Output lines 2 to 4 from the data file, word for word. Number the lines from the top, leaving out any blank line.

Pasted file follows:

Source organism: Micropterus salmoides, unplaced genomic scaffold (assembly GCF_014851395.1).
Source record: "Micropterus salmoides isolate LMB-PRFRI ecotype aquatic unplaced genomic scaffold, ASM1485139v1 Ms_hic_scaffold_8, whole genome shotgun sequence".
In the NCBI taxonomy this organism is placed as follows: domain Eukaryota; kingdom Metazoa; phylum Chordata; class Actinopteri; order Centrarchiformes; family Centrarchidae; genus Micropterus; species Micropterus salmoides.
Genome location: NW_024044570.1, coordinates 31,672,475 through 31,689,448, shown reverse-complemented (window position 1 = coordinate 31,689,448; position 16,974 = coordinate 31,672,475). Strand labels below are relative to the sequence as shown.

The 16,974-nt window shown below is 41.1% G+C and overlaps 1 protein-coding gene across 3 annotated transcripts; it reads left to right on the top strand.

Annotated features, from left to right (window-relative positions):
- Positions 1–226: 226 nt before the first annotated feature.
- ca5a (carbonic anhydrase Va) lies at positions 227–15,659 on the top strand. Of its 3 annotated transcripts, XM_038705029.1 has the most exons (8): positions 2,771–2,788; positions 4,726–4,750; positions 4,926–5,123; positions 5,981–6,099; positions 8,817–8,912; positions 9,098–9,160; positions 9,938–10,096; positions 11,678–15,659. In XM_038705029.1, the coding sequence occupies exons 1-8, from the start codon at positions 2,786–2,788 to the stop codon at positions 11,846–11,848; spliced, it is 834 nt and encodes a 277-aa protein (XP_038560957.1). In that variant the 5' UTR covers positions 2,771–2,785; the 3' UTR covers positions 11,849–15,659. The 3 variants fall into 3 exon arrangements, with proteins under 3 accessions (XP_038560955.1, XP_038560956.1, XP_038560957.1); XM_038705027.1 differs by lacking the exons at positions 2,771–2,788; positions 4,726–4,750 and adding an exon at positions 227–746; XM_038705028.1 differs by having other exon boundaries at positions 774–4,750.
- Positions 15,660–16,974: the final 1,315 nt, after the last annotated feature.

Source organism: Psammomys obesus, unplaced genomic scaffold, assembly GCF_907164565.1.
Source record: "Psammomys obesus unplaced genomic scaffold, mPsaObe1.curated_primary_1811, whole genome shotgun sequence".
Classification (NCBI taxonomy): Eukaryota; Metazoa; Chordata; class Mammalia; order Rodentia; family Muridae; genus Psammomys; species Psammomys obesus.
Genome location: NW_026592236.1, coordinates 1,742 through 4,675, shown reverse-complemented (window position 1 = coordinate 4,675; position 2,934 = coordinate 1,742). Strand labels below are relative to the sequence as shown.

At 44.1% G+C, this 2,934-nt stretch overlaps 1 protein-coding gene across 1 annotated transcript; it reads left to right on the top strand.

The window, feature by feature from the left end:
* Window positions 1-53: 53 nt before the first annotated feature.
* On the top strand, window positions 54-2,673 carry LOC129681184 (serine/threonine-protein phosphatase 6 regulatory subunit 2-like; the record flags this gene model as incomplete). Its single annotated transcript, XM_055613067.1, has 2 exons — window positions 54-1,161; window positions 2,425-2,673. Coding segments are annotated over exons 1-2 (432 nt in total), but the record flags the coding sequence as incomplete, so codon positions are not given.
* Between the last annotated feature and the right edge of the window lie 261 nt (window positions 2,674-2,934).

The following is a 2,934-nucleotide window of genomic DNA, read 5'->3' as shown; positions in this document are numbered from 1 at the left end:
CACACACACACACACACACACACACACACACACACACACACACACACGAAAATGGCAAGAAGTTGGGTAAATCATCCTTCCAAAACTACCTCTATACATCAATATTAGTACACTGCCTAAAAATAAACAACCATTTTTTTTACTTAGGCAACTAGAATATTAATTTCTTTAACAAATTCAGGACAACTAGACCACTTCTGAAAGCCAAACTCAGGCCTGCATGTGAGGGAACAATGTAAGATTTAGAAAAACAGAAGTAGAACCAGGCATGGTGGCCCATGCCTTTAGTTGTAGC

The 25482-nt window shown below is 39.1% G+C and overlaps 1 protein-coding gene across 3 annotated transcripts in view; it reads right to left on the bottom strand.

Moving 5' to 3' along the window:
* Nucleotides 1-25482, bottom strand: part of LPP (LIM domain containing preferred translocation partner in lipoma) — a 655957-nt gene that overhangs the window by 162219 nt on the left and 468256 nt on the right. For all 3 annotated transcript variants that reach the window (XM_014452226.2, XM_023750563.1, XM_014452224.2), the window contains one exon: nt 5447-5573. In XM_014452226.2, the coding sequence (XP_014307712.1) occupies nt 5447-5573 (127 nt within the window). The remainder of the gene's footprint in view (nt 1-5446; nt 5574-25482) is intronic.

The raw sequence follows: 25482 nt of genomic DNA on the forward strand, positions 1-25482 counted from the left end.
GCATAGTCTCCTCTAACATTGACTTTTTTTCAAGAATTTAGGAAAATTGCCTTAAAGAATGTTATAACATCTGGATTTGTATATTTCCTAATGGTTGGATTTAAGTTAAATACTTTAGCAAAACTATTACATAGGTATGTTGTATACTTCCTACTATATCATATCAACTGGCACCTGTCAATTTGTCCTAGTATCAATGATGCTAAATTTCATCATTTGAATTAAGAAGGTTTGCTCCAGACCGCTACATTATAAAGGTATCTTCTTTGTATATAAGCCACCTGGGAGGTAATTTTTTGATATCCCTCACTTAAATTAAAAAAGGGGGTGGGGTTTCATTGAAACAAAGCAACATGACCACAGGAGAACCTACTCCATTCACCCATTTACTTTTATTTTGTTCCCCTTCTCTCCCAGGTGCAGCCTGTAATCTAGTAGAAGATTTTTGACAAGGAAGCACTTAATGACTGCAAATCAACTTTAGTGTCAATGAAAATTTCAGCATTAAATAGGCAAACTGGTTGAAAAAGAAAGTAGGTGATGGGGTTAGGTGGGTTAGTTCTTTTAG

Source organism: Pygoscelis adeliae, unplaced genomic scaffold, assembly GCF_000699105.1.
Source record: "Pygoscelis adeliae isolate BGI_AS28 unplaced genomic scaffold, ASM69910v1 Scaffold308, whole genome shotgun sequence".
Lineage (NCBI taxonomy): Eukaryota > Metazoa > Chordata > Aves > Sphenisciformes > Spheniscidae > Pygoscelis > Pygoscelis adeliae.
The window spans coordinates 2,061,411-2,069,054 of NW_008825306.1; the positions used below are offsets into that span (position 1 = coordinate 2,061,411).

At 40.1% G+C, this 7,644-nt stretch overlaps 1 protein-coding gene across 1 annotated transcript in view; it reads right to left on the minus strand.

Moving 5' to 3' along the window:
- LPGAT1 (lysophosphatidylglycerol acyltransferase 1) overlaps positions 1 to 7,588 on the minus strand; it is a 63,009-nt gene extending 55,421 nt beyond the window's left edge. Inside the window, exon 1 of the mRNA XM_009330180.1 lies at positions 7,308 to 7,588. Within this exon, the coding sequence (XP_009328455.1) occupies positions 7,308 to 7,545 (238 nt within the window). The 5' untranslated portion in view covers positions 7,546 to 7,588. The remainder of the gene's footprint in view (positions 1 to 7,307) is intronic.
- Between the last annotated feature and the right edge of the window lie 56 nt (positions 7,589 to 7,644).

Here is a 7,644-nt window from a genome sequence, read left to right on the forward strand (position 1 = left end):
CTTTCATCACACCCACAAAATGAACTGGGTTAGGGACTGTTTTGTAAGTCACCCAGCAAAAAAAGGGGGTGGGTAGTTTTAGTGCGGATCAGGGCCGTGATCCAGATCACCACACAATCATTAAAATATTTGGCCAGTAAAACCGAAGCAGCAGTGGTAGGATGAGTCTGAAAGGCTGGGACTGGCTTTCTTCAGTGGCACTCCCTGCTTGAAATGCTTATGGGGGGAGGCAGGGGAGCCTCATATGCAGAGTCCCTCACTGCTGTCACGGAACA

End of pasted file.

Source record: "Micropterus salmoides isolate LMB-PRFRI ecotype aquatic unplaced genomic scaffold, ASM1485139v1 Ms_hic_scaffold_8, whole genome shotgun sequence".
In the NCBI taxonomy this organism is placed as follows: domain Eukaryota; kingdom Metazoa; phylum Chordata; class Actinopteri; order Centrarchiformes; family Centrarchidae; genus Micropterus; species Micropterus salmoides.
Genome location: NW_024044570.1, coordinates 31,672,475 through 31,689,448, shown reverse-complemented (window position 1 = coordinate 31,689,448; position 16,974 = coordinate 31,672,475). Strand labels below are relative to the sequence as shown.